Restructuring European Union Trade with Central and Eastern European Countries
Fidrmuc, Jarko, Atlantic Economic Journal
JARKO FIDRMUC [*]
Central and eastern European countries (CEECs) participate in the European economy with trade shares of the European Union (EU) and levels of intraindustry trade comparable to peripheral EU countries. However, the opening of CEECs has induced increased specialization in EU countries, which contrasts with the development in previous decades. This partially explains the cautious approach to the eastward enlargement in the EU. Furthermore, CEECs are more similar to each other than to EU countries. The pattern of the CEECs' trade with the EU resembles that of Turkey. Trade diversion is likely to present a significant burden for countries omitted from the first wave of the enlargement. (JEL F12, F14, F15)
The opening of eastern Europe and the proposed full integration of the eastern European countries into the European Union (EU) imposes different effects on EU countries. The current discussion of eastern enlargement of the EU focuses on the question of budgetary, migration, and adjustment costs. Nevertheless, foreign trade represents an important channel for both the adjustment needs and growth potential in East-West integration in Europe.
This paper analyzes the impact of an EU eastern enlargement by comparing it with previous developments in EU trade with the central and eastern European countries (CEECs) (Bulgaria, Czech Republic, Hungary, Poland, Romania, Slovakia, and Slovenia) in the manufacturing sector, which has been significantly liberalized by the Europe Agreements. The CEECs were relatively successful in regional and structural changes of exports and imports. The restructuring of East-West trade provides a comparably better indication of the convergence of CEECs to EU countries than any other economic development. The growth of intraindustry trade, which is observed in intra-EU trade, also dominates the recent development of East-West trade. This could lower the possible negative impact on EU countries. This paper analyzes the political economy implications of restructuring EU trade with CEECs.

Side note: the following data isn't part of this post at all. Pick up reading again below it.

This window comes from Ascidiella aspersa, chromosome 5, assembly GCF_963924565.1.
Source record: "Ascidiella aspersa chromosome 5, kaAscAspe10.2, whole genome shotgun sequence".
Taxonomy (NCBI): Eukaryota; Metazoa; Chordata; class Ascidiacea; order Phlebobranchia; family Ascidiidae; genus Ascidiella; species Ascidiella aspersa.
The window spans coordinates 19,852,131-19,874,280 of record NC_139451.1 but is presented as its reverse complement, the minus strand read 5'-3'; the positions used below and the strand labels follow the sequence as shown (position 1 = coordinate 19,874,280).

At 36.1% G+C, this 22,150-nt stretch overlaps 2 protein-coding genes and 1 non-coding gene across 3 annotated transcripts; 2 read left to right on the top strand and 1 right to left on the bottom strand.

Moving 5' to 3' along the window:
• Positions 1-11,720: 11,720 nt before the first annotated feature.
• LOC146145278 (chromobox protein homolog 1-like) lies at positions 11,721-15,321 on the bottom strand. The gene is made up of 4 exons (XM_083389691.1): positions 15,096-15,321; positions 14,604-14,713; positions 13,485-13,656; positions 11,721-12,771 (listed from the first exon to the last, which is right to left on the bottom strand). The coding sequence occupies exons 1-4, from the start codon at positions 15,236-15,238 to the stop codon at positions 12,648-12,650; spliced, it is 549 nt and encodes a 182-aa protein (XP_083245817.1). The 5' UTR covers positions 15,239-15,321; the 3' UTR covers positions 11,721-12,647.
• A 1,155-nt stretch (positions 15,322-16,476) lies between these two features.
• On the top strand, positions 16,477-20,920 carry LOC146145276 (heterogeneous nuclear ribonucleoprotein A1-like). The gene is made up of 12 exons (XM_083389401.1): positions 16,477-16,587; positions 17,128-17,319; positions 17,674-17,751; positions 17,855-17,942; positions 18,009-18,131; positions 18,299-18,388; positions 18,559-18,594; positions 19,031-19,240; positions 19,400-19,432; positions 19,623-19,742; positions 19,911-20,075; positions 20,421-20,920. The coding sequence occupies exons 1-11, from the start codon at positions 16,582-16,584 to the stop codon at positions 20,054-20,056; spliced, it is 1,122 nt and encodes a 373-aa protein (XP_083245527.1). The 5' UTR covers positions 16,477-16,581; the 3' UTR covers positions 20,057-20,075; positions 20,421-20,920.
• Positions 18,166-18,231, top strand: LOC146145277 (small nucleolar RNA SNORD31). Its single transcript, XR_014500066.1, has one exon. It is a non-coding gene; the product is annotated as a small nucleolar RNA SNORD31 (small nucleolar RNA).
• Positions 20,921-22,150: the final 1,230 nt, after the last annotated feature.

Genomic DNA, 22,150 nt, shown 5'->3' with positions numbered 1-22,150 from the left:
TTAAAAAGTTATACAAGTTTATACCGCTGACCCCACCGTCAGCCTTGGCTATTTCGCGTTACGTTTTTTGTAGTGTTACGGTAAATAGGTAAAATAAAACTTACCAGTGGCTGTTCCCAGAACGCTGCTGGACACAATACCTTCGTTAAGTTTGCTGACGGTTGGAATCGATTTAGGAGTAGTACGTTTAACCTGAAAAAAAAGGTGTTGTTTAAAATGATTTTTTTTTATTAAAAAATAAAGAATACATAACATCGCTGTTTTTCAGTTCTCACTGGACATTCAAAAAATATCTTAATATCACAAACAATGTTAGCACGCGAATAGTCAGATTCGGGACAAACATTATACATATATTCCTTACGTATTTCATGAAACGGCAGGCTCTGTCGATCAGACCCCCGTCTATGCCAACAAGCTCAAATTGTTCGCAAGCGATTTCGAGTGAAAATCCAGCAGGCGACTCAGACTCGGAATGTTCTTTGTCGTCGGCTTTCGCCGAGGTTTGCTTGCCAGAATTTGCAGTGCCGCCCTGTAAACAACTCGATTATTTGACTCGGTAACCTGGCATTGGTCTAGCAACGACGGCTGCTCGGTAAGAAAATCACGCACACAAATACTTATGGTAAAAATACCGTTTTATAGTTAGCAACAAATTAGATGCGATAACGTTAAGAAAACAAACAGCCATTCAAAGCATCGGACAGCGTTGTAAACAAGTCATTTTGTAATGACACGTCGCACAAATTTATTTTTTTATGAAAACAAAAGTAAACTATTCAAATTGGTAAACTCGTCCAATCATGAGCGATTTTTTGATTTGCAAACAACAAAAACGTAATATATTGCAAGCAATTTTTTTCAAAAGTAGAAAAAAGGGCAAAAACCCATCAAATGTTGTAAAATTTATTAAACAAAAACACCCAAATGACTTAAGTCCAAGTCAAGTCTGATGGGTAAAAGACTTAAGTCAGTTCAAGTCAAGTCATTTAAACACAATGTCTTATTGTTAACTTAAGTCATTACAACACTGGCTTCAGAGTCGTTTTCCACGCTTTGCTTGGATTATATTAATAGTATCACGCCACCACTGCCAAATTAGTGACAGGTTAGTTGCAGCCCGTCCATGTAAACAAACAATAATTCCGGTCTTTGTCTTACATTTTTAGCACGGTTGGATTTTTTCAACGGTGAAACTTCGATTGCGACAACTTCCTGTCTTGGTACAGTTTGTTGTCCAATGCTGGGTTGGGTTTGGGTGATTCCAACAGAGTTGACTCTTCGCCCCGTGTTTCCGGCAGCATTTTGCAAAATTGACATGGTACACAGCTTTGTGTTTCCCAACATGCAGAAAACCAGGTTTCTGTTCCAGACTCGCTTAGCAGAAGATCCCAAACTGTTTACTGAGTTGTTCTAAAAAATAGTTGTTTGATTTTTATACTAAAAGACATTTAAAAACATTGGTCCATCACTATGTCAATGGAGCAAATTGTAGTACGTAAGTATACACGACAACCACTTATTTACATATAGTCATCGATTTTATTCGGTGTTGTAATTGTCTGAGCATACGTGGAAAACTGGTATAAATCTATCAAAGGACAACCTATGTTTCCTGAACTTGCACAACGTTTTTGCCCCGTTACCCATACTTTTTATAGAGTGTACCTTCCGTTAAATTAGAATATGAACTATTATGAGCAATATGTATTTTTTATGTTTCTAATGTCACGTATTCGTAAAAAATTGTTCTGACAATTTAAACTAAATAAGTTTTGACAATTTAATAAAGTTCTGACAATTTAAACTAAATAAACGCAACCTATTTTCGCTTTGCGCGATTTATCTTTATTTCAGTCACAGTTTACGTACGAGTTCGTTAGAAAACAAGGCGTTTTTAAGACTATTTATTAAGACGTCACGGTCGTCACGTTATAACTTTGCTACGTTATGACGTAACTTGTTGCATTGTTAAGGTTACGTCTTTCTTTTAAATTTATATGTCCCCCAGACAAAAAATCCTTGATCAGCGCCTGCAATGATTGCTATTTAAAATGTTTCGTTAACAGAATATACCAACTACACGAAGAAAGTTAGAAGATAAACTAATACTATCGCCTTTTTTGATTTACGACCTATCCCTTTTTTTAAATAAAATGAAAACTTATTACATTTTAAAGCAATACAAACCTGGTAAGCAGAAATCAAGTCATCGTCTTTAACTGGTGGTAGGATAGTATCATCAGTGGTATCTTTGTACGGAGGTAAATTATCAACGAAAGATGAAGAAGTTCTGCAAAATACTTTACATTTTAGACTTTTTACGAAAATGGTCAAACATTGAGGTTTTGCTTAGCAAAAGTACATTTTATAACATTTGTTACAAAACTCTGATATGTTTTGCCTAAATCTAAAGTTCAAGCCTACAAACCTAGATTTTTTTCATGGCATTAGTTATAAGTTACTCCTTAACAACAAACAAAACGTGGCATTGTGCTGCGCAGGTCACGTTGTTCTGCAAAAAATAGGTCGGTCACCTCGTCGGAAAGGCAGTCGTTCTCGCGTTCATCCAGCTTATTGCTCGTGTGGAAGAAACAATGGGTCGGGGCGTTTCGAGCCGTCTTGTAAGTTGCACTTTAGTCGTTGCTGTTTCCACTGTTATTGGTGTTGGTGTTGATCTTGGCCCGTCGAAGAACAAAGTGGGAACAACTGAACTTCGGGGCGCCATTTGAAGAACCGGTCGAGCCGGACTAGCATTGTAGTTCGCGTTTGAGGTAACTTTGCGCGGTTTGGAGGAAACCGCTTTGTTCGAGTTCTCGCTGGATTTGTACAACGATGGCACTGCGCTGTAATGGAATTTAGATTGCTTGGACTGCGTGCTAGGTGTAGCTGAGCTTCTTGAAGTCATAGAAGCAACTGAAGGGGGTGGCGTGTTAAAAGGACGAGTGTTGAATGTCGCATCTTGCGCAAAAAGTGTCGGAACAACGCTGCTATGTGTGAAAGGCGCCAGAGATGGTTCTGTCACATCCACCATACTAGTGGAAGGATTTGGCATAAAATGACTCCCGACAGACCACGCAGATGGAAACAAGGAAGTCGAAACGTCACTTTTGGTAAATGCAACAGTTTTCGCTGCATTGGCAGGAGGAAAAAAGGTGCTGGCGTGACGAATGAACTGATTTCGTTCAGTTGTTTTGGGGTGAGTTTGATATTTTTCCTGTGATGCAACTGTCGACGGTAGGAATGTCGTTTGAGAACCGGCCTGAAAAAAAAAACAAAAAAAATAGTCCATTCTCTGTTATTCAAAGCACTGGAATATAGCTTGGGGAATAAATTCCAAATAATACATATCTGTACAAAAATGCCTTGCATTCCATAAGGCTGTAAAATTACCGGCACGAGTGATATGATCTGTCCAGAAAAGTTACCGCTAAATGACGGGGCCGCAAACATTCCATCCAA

This paper is organized as follows. The second section discusses the political economy of trade liberalization and integration. The third section presents the development of EU trade with CEECs in a comparison to intra-EU trade and trade with selected third countries. Conclusions will be presented in the fourth section.
Political Economy of Trade Liberalization and Integration
Since the opening of eastern Europe in the late 1980s, the expectations of the impact of trade liberalization between the EU (and other countries of the Organization for Economic Cooperation and Development) and CEECs are driven by the arguments of the Heckscher-Ohlin model. CEECs are seen to be abundant in qualified and unqualified labor, some raw materials, and energy. This pattern of factor endowments is similar to southern European countries, while northern member states of the EU are abundant in capital and human capital. Therefore, this analysis of the impact of trade liberalization with CEECs focuses, first, on competition with southern European countries and, second, on factor price changes through liberalized trade [Collins and Rodrik, 1991]. These arguments follow the discussion related to the creation of the North American Free Trade Agreement in the U.S. [Learner, 1992].
Based on the trade structure in 1991 and 1992, Neven  finds that northern European countries seem to have comparative advantages relative to CEECs in technology and human capital intensive products. Southern European countries have a comparative advantage in labor-intensive industries with low capital content. This means that CEECs may specialize in labor-intensive products with high capital content, thus filling a niche in the European division of labor. However, CEECs are also likely to compete with southern European countries in labor-intensive products as well. …